Java, cup-of-joe, the sweet nectar of the gods—whatever you like to call your coffee, it is often considered an integral part of the day. Whether you need it to give you that morning wake-up kick or as a mid-day or late night stimulant, coffee is enjoyed by millions around the world. Drinking coffee is already known for having a slew of health benefits, from containing essential nutrients to making us feel happier overall, and new research has unveiled another health benefit of coffee: it can cut your risk of developing prostate cancer in half.
Prostate cancer is the cancer of a gland in the male reproductive system and is one of the most common types of cancer found in men. It is particularly common elderly men, as the cancer is slow growing. If the cancer cells stay confined to the prostate gland, it may not be too harmful, with minimal to no treatment required. However, various types of prostate cancer are considered more aggressive and can spread quickly, even into the bone, leading to further complications. According to the American Cancer Society, around one in seven men will be diagnosed with the disease in their lifetime.
The study in question analyzed 6,989 men 50 and above from Italy, where coffee drinking is very prevalent. It is estimated that the average Italian consumes around 600 cups of coffee every year, leading researchers to choose this demographic to study coffee and its effect on prostate cancer. The men were asked to report their daily Italian-style coffee consumption using a food frequency questionnaire.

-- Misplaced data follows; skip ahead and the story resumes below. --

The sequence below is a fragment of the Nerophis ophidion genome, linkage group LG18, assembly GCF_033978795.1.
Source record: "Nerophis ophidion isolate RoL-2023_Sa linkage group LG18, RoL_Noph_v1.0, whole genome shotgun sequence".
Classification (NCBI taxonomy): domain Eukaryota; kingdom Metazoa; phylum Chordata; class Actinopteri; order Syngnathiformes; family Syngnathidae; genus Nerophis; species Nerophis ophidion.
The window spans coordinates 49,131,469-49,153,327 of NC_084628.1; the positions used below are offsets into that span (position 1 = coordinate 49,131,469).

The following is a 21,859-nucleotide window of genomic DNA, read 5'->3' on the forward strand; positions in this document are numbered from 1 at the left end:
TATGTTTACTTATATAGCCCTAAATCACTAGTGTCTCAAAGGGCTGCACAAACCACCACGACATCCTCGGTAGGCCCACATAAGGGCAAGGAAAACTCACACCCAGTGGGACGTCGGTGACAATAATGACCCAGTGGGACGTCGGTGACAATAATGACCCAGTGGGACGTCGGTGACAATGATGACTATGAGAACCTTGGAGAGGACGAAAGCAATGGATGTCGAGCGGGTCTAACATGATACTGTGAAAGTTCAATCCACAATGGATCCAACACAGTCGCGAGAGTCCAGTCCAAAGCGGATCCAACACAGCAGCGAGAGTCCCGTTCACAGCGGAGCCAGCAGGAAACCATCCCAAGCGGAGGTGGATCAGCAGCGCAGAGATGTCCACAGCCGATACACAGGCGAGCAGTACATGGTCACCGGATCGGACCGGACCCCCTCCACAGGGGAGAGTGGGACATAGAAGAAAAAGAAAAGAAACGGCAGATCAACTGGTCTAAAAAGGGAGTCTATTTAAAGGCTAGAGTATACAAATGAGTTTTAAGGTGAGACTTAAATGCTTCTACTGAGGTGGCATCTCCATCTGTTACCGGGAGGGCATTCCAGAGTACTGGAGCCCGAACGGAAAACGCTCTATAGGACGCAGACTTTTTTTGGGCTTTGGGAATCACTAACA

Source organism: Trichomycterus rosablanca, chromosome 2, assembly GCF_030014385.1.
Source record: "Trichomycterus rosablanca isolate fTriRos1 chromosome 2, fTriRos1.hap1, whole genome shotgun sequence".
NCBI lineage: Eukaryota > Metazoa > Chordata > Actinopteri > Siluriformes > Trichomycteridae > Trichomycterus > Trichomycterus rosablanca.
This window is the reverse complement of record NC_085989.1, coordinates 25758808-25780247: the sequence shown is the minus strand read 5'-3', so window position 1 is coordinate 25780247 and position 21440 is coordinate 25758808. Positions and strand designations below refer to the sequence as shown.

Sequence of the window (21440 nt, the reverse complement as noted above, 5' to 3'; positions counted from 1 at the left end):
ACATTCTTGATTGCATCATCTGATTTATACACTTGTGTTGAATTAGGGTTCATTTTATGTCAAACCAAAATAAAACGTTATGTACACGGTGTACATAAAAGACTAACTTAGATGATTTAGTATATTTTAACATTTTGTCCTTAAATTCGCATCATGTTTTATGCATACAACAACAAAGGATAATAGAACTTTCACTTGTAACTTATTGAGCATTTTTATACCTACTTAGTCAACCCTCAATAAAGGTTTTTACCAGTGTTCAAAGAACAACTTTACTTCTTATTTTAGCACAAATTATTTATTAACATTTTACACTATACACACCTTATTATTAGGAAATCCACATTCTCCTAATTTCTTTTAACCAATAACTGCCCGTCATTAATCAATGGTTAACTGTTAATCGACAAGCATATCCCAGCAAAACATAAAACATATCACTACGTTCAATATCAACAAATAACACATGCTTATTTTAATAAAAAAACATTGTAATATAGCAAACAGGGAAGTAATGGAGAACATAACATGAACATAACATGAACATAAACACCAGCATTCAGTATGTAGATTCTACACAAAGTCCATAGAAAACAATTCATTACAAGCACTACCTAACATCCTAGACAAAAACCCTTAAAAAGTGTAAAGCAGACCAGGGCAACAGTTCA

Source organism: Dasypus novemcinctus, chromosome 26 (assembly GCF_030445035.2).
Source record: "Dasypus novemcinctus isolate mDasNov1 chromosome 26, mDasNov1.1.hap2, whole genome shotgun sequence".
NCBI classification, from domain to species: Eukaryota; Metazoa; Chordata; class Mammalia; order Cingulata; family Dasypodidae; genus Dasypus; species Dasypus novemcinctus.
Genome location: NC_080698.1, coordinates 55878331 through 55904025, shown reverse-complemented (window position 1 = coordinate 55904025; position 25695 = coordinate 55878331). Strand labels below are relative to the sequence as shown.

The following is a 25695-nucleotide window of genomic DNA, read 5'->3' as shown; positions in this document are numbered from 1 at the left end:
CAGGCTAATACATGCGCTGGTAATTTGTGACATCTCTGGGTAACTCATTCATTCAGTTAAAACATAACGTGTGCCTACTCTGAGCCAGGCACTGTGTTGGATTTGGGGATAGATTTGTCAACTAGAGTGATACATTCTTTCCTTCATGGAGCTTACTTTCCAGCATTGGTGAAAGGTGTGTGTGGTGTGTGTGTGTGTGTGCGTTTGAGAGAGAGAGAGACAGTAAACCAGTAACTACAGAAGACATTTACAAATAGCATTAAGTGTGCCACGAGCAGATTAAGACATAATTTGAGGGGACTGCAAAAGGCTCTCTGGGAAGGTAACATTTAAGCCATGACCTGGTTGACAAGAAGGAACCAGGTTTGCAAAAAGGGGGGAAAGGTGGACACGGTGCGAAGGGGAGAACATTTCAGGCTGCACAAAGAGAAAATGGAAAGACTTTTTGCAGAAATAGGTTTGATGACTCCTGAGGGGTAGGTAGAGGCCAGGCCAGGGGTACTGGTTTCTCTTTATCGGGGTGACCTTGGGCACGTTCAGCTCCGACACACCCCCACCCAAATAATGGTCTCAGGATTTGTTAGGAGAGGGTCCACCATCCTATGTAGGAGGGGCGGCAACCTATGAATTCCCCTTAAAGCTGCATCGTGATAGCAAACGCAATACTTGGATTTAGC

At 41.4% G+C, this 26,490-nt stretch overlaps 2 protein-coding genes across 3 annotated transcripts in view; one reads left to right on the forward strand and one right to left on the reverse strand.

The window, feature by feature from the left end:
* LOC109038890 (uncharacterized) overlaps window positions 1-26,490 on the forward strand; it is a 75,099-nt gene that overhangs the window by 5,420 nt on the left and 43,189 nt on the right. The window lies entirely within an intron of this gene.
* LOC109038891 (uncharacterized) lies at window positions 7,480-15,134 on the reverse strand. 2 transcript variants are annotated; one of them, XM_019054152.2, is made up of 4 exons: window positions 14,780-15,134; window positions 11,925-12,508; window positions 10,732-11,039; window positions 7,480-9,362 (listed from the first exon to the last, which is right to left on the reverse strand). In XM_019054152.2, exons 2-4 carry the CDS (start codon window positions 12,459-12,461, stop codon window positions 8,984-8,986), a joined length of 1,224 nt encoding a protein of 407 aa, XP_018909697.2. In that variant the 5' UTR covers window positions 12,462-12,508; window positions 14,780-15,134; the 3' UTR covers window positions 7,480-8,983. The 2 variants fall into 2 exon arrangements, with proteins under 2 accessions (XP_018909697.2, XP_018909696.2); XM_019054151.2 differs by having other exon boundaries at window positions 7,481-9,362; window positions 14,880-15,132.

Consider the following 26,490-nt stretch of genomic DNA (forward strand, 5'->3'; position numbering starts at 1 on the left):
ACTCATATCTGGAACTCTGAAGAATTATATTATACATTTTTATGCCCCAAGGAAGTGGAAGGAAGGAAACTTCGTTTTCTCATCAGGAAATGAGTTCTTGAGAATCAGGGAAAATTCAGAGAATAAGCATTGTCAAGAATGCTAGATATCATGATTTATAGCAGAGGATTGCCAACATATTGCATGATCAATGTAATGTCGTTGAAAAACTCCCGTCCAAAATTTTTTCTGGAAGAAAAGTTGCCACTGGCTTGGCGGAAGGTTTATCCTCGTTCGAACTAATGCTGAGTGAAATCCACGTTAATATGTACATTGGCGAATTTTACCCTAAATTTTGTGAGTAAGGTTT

At the end of the study that consisted of over an average of four years of follow-up, around 100 men were identified with new cases of prostate cancer. The researchers found that men who consumed at least three cups of Italian style coffee every day were at least 53 percent less likely to develop prostate cancer compared to men who had less.
“The observations on cancer cells allow us to say that the beneficial effect observed among the [nearly] 7,000 participants is most likely due to caffeine, rather than to the many other substances contained in coffee,” notes study co-author Maria Benedetta Donati.
The way the coffee was prepared may also have been a factor, as “Italian style” incorporates high pressure, very hot water temperatures, and no filters to separate coffee grounds—a method not used often in most places around the world. It has yet to be determined if the method of preparation is important.